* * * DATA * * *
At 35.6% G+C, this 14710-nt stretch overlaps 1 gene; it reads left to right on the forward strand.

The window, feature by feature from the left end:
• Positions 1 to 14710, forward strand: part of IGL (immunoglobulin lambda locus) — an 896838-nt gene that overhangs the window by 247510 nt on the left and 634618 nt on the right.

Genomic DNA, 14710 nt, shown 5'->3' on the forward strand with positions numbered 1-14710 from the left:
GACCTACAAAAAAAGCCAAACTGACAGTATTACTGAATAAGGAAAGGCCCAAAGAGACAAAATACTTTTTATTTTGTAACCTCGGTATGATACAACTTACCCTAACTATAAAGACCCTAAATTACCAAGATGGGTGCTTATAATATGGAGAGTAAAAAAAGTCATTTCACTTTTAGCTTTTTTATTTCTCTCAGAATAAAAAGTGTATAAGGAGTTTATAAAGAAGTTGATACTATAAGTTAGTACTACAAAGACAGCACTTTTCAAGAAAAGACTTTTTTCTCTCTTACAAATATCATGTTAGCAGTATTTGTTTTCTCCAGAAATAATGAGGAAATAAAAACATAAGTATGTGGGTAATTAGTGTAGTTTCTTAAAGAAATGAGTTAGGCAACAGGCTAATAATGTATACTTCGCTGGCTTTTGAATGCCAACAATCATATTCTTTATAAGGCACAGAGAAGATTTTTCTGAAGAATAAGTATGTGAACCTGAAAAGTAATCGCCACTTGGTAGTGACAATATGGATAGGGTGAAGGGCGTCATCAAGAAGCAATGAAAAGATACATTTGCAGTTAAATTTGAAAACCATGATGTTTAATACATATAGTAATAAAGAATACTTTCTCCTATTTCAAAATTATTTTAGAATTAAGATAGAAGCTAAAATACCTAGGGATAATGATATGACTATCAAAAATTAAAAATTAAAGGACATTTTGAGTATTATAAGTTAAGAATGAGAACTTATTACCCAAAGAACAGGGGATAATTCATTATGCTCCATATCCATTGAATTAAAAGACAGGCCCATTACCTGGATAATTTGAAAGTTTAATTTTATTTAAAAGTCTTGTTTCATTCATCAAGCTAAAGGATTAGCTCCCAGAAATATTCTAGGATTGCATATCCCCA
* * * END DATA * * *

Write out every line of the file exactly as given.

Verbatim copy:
At 35.6% G+C, this 14710-nt stretch overlaps 1 gene; it reads left to right on the forward strand.

The window, feature by feature from the left end:
• Positions 1 to 14710, forward strand: part of IGL (immunoglobulin lambda locus) — an 896838-nt gene that overhangs the window by 247510 nt on the left and 634618 nt on the right.

Genomic DNA, 14710 nt, shown 5'->3' on the forward strand with positions numbered 1-14710 from the left:
GACCTACAAAAAAAGCCAAACTGACAGTATTACTGAATAAGGAAAGGCCCAAAGAGACAAAATACTTTTTATTTTGTAACCTCGGTATGATACAACTTACCCTAACTATAAAGACCCTAAATTACCAAGATGGGTGCTTATAATATGGAGAGTAAAAAAAGTCATTTCACTTTTAGCTTTTTTATTTCTCTCAGAATAAAAAGTGTATAAGGAGTTTATAAAGAAGTTGATACTATAAGTTAGTACTACAAAGACAGCACTTTTCAAGAAAAGACTTTTTTCTCTCTTACAAATATCATGTTAGCAGTATTTGTTTTCTCCAGAAATAATGAGGAAATAAAAACATAAGTATGTGGGTAATTAGTGTAGTTTCTTAAAGAAATGAGTTAGGCAACAGGCTAATAATGTATACTTCGCTGGCTTTTGAATGCCAACAATCATATTCTTTATAAGGCACAGAGAAGATTTTTCTGAAGAATAAGTATGTGAACCTGAAAAGTAATCGCCACTTGGTAGTGACAATATGGATAGGGTGAAGGGCGTCATCAAGAAGCAATGAAAAGATACATTTGCAGTTAAATTTGAAAACCATGATGTTTAATACATATAGTAATAAAGAATACTTTCTCCTATTTCAAAATTATTTTAGAATTAAGATAGAAGCTAAAATACCTAGGGATAATGATATGACTATCAAAAATTAAAAATTAAAGGACATTTTGAGTATTATAAGTTAAGAATGAGAACTTATTACCCAAAGAACAGGGGATAATTCATTATGCTCCATATCCATTGAATTAAAAGACAGGCCCATTACCTGGATAATTTGAAAGTTTAATTTTATTTAAAAGTCTTGTTTCATTCATCAAGCTAAAGGATTAGCTCCCAGAAATATTCTAGGATTGCATATCCCCA